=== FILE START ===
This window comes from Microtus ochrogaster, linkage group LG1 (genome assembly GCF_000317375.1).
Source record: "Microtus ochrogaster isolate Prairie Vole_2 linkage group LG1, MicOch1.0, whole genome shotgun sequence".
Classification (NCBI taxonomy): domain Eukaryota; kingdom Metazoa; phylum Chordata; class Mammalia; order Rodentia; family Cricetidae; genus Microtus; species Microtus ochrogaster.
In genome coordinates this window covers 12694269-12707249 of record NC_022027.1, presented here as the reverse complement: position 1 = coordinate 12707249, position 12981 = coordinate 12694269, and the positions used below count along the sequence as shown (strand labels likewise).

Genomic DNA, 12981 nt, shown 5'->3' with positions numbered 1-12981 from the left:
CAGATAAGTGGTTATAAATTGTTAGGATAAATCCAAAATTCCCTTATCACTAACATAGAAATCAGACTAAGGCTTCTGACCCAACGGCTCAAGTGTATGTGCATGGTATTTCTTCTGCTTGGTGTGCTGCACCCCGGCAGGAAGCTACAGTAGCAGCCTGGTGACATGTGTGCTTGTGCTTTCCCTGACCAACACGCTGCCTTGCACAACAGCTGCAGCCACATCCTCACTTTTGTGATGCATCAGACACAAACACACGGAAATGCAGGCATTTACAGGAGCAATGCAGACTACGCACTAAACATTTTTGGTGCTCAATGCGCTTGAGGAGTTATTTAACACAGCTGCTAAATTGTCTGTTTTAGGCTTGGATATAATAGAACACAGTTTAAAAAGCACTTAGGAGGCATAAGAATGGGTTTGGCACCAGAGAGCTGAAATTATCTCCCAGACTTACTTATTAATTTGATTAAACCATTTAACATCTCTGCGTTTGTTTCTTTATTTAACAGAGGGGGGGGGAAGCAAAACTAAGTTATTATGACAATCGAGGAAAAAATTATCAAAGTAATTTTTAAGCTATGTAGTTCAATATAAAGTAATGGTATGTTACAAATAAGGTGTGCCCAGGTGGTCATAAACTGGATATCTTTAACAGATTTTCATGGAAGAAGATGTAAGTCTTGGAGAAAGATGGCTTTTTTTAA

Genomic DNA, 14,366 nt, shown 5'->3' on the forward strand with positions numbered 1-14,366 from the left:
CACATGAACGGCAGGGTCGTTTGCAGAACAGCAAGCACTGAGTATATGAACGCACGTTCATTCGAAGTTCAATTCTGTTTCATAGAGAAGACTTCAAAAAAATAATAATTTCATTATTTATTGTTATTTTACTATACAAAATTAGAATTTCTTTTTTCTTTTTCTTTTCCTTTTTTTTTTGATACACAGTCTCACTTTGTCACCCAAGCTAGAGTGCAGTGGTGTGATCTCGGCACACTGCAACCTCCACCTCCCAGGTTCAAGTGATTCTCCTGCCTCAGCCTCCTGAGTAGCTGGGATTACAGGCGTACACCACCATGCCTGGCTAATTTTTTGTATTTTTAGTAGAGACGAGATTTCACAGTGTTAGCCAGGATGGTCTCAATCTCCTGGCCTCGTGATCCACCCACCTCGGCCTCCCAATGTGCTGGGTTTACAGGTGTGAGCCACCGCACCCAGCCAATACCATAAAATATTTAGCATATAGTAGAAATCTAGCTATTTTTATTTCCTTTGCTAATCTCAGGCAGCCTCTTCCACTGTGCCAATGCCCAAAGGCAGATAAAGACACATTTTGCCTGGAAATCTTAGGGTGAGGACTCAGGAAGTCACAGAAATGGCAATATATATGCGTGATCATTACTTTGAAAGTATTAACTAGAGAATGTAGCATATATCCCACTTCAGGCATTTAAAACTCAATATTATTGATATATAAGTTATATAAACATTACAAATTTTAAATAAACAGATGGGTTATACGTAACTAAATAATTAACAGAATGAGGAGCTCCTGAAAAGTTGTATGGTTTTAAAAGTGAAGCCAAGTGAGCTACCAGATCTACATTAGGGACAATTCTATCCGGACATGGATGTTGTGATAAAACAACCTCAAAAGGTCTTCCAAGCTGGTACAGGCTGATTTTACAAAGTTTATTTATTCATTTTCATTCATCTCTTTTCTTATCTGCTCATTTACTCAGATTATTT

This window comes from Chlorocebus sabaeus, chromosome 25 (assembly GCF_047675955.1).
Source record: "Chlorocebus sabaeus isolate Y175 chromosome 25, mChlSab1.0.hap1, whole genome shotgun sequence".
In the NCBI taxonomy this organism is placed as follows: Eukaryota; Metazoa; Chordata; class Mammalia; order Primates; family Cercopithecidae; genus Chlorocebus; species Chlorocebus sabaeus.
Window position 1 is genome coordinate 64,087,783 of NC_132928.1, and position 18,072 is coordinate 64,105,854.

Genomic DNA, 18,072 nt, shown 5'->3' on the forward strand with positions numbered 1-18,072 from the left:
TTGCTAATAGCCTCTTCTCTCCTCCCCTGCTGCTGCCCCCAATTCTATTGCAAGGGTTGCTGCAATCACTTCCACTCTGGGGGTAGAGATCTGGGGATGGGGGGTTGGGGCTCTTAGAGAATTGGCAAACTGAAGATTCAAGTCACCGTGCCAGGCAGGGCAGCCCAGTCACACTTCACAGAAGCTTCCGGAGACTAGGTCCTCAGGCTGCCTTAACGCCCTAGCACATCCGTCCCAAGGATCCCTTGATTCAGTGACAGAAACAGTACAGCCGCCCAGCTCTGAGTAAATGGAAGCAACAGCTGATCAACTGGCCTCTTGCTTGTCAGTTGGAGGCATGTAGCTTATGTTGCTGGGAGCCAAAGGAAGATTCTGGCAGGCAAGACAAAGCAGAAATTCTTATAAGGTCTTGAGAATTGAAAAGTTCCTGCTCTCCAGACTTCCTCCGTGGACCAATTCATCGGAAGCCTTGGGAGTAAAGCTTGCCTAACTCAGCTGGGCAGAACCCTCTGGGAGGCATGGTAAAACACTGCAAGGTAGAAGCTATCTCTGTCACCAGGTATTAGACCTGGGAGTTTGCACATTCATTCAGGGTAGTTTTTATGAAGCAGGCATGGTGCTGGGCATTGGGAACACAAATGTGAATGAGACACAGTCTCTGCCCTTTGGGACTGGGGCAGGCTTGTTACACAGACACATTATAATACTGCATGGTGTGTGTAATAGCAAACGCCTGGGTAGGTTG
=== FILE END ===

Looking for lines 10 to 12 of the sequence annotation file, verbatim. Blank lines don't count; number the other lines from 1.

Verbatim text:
Source record: "Chlorocebus sabaeus isolate Y175 chromosome 25, mChlSab1.0.hap1, whole genome shotgun sequence".
In the NCBI taxonomy this organism is placed as follows: Eukaryota; Metazoa; Chordata; class Mammalia; order Primates; family Cercopithecidae; genus Chlorocebus; species Chlorocebus sabaeus.
Window position 1 is genome coordinate 64,087,783 of NC_132928.1, and position 18,072 is coordinate 64,105,854.